This bright, beautiful Monday afternoon finds me in a rather playful mood. So, let’s play a little game, shall we? Faith, femininity, and multi-grain hot cereal. What do these three things have in common?
Any ideas? No? Allow me to explain.
For as long as I can remember, I’ve had a strange and unshakeable faith in things. It’s not the faith of any particular religion, and it is not contained by any one set of spiritual or behavioral doctrines. I can only describe it as a knowing–a firm, fixed, and unwavering knowledge that something far, far greater than me exists in this world. It is only through that being, or force, that I survive, and so it is only to him/her/it that I am bound by duty to live my life the best way I know how: to love and to give with all of my heart whenever and however I am able. I also believe that the realm of the spiritual, that which we do not see, exists in this world. That it can be found working within and through each one of us. And that it is, in many ways, far more real than the world our eyes can see.
This faith of mine, which I’ve had ever since I was a little girl, has allowed me to take some pretty big risks in my life. It also forms the foundation for The Cook to Love Project. You see, about four years ago, after having served just over five years of what felt like prison time working in the financial services industry, I abandoned my budding sales career. I just left.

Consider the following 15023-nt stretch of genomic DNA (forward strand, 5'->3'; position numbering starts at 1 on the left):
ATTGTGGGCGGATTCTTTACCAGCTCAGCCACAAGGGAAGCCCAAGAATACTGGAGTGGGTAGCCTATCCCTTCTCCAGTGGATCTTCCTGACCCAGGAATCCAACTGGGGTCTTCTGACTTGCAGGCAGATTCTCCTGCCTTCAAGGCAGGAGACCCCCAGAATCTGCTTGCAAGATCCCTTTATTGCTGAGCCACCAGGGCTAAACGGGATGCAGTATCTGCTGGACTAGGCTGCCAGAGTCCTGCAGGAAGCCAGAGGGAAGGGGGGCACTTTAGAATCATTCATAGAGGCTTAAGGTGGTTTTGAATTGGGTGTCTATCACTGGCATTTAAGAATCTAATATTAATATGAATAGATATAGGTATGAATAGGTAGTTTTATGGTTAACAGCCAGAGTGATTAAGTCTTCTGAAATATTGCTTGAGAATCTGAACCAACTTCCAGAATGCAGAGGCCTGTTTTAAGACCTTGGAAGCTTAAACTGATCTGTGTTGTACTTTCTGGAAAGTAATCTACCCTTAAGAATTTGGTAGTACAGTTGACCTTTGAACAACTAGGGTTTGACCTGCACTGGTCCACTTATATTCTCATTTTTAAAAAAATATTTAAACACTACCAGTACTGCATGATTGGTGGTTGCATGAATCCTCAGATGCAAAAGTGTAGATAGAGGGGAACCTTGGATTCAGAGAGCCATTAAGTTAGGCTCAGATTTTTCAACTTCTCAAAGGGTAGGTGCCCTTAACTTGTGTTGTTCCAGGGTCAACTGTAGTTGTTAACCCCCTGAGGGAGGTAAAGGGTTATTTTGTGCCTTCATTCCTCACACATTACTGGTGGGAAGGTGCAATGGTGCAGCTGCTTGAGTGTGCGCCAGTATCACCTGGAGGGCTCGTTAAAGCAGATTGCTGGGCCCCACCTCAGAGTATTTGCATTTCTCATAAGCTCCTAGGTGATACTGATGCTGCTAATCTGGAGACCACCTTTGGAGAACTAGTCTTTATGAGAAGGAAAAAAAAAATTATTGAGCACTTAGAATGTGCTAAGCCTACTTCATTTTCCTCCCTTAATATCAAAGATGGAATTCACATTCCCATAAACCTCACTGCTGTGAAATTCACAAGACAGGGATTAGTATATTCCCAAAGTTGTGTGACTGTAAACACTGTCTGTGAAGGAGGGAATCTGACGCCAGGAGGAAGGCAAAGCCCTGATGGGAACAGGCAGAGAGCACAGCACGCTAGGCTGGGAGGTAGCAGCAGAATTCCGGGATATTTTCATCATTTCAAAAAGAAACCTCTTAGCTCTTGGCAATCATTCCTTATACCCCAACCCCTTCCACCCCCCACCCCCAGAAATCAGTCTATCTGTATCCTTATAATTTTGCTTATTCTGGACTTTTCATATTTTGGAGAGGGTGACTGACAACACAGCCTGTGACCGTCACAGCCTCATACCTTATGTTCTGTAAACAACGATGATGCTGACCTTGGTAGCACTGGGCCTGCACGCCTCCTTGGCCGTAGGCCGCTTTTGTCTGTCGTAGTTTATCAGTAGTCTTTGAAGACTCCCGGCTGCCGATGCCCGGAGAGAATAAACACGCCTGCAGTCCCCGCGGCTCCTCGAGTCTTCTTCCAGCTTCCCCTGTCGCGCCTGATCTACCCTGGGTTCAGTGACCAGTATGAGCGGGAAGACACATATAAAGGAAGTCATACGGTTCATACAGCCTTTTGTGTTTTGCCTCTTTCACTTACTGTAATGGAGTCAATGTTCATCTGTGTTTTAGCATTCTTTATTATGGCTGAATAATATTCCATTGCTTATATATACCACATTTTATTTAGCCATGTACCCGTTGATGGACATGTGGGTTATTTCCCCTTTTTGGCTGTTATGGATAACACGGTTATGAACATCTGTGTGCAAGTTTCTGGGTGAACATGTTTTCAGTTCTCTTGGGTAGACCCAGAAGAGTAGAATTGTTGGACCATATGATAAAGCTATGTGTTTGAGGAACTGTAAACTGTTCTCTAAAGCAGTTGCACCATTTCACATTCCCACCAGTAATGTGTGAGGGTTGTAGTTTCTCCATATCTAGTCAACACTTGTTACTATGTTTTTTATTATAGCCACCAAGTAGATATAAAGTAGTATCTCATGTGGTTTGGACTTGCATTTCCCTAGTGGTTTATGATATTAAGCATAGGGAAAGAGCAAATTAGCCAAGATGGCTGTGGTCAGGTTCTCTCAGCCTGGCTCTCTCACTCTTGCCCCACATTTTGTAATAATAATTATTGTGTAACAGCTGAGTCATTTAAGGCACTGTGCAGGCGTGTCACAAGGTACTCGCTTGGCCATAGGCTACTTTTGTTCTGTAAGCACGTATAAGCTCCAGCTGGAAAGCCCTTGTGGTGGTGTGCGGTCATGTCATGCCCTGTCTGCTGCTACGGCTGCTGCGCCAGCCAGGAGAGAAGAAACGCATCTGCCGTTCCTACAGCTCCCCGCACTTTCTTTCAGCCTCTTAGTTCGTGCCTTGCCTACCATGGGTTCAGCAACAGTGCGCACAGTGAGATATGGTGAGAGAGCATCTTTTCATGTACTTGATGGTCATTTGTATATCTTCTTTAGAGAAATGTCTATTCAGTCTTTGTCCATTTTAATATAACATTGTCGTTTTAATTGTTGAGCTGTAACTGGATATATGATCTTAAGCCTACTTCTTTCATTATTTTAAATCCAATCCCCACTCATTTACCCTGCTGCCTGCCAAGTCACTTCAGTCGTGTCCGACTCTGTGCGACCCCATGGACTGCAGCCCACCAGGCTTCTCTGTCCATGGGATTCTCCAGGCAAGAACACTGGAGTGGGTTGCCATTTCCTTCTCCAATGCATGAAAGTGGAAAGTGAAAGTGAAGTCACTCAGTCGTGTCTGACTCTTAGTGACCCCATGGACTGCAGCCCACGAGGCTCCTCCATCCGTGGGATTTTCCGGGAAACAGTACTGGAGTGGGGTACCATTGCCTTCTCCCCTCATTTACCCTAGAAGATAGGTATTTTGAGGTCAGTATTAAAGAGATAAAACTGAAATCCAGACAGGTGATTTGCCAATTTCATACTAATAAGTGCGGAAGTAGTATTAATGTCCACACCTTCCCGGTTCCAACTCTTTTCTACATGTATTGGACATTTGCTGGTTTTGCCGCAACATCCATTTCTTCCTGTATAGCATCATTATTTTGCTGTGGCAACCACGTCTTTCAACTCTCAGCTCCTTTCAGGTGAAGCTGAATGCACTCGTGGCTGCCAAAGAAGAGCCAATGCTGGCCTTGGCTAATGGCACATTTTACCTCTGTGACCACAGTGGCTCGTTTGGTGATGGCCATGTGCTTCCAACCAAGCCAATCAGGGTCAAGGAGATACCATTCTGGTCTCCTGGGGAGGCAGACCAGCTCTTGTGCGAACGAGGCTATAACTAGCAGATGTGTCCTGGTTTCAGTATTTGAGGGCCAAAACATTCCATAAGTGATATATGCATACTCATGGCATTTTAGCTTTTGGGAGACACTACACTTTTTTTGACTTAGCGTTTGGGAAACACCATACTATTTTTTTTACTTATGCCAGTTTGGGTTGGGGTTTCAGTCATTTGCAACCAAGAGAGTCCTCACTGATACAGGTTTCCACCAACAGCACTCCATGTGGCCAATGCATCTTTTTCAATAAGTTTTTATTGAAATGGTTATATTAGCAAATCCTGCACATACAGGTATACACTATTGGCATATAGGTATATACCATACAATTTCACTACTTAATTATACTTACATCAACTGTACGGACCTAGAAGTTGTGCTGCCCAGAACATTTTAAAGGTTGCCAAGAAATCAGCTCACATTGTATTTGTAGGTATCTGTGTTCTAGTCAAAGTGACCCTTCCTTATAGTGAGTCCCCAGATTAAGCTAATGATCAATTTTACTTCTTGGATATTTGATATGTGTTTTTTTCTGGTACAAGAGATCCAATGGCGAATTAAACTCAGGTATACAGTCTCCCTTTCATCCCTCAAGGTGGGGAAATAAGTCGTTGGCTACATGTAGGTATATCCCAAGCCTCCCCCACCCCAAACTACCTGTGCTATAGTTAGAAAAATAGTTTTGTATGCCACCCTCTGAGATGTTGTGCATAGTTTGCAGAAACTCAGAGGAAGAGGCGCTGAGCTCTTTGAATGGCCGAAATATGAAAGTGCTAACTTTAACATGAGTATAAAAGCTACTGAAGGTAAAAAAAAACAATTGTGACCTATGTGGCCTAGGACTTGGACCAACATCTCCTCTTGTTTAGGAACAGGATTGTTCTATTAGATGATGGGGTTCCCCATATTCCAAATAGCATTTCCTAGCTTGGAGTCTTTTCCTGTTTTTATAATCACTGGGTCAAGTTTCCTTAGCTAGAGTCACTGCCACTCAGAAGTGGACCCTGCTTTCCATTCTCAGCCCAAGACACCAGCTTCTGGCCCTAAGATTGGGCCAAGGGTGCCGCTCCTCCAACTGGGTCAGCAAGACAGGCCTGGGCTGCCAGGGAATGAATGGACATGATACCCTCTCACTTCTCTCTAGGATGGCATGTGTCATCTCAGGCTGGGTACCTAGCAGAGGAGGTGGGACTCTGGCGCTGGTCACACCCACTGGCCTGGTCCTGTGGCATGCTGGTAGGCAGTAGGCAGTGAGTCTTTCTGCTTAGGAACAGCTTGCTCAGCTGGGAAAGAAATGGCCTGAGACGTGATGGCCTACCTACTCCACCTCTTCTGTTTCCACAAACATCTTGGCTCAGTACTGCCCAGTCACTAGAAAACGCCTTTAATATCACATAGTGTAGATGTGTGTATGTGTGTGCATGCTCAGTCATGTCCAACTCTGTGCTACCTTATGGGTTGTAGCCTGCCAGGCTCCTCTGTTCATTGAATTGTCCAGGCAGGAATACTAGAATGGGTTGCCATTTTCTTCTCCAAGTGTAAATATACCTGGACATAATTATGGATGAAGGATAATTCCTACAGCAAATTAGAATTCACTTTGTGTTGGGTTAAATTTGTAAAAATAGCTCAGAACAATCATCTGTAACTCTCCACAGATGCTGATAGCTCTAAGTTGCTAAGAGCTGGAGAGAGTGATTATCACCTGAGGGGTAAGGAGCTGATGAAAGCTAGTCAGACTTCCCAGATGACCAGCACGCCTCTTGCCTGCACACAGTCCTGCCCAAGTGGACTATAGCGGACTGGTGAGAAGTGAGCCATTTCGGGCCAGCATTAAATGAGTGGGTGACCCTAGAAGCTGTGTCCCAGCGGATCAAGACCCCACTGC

I didn’t have a lot of money saved, and I had no idea where I was headed next. There was only one thing of which I was certain: I was sick and tired of feeling like a slave. Of performing tasks day in and day out that made me feel small. And that very often violated my conscience. I hated myself. I was physically, emotionally, and spiritually unhealthy. In so many ways, I had rejected myself.
When I left my last sales job, I resolved, at whatever cost, to make my way in this world by doing work that came from my heart. Because to do anything less was to do myself a grave disservice. And to turn away from all that is good and divinely possible in this world. For me, leaving a career that I hated was the ultimate act of self-love.
Since then, I have located my soul’s passions. But, none of it came without sacrifice. Trust me when I tell you that plunging oneself into the unknown is a wholly terrifying experience. Although, I’ve found that, in time, fear and worry lessen until they nearly disappear. And you begin to realize that you will, in so many ways, be carried. From place to place. Experience to experience. Relationship to relationship. Until you become the person you are meant to be. And you grow to possess a kind of knowledge that you never, in your wildest dreams, would have thought possible.
What’s funny is that living by faith, including the tremendous risks it appears to entail, actually feels more natural to me than living any other way. I’ve had different jobs along the way, earned a Master’s degree, and in all likelihood, will return to school sometime very soon. I’ve met some incredible people and had some wild and wonderful adventures. And I’ve received a number of blessings. Many of them in disguise. Especially the moments I’ve spent virtually impoverished. (I’ve also had more than my share of bad luck over the last several years!)